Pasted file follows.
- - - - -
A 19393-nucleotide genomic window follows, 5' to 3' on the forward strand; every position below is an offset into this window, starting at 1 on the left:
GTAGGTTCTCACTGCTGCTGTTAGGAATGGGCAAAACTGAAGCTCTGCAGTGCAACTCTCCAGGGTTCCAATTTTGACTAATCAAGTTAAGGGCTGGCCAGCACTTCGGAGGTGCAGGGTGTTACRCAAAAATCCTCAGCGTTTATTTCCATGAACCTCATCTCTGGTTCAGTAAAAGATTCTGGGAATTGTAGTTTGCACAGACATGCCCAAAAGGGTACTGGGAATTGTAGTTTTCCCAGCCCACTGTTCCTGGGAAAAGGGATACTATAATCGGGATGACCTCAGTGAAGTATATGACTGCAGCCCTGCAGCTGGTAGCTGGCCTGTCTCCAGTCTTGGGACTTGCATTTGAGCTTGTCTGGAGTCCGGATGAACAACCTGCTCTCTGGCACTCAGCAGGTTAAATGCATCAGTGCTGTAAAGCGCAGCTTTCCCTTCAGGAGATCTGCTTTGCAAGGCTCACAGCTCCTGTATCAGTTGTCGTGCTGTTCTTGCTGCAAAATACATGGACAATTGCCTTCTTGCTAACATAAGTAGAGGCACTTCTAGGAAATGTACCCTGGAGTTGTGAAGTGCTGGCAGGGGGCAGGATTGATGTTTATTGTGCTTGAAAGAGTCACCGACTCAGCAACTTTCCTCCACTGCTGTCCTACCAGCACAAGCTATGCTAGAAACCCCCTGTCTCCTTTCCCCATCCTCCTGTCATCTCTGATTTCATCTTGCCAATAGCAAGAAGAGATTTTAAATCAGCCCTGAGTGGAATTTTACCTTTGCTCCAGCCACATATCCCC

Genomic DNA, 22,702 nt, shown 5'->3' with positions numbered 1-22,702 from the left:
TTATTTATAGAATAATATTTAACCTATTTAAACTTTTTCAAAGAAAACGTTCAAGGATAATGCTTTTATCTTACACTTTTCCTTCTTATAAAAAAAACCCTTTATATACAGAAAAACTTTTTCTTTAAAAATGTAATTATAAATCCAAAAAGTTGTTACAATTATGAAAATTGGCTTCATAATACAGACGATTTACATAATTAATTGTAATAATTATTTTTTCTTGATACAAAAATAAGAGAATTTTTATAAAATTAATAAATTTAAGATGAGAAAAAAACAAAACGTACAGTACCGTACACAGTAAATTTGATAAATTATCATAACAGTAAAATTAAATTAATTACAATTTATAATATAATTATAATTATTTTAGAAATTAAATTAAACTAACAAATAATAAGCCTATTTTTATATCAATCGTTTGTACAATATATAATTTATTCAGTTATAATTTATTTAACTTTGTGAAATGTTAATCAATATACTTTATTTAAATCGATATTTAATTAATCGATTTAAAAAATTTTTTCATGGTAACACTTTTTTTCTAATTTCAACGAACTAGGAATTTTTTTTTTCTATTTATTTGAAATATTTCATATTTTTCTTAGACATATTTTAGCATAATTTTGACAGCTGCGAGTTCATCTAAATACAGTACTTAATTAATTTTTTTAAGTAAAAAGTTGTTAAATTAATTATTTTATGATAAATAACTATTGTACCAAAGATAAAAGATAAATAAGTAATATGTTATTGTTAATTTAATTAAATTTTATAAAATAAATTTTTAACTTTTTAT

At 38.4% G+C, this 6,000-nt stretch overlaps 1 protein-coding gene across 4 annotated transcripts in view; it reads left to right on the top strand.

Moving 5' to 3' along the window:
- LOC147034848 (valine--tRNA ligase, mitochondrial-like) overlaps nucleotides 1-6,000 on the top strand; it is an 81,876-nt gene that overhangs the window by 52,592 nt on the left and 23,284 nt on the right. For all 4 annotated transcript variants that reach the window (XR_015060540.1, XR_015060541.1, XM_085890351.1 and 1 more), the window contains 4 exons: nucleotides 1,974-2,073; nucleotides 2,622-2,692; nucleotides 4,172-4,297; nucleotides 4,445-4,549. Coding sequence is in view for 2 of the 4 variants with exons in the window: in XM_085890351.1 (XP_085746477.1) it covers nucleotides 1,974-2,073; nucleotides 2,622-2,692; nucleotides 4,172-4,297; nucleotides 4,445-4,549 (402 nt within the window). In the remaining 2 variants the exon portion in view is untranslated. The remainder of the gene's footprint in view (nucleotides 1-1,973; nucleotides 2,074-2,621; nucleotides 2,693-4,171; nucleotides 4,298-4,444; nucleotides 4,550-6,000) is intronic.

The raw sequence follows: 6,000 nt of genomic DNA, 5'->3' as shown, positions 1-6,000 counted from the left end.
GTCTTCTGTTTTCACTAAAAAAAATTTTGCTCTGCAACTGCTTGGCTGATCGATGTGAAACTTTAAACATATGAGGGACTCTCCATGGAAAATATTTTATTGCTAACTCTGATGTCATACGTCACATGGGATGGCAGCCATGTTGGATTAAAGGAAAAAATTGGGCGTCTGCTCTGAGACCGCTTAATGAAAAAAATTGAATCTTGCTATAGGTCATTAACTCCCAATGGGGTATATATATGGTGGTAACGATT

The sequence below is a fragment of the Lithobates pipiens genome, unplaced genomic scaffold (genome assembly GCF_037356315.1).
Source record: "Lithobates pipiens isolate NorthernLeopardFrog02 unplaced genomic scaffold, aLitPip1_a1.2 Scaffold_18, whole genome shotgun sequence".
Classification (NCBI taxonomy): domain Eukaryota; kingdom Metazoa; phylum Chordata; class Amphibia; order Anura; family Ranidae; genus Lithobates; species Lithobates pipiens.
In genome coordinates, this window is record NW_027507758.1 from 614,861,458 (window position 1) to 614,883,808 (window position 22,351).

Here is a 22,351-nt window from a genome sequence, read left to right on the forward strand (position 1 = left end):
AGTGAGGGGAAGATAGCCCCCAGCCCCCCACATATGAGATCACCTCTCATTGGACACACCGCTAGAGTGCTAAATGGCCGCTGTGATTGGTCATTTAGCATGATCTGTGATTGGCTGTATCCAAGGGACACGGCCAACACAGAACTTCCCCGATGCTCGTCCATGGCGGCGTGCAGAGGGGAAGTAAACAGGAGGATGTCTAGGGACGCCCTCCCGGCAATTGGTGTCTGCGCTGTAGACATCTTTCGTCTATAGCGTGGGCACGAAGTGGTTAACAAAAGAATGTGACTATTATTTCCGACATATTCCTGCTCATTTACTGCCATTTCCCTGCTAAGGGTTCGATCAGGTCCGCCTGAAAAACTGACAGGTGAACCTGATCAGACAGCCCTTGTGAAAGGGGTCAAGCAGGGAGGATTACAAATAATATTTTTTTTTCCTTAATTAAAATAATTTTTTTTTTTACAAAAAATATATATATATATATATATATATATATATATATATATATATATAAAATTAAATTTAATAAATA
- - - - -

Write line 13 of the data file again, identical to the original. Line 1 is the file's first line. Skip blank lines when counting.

In genome coordinates, this window is record NW_027507758.1 from 614,861,458 (window position 1) to 614,883,808 (window position 22,351).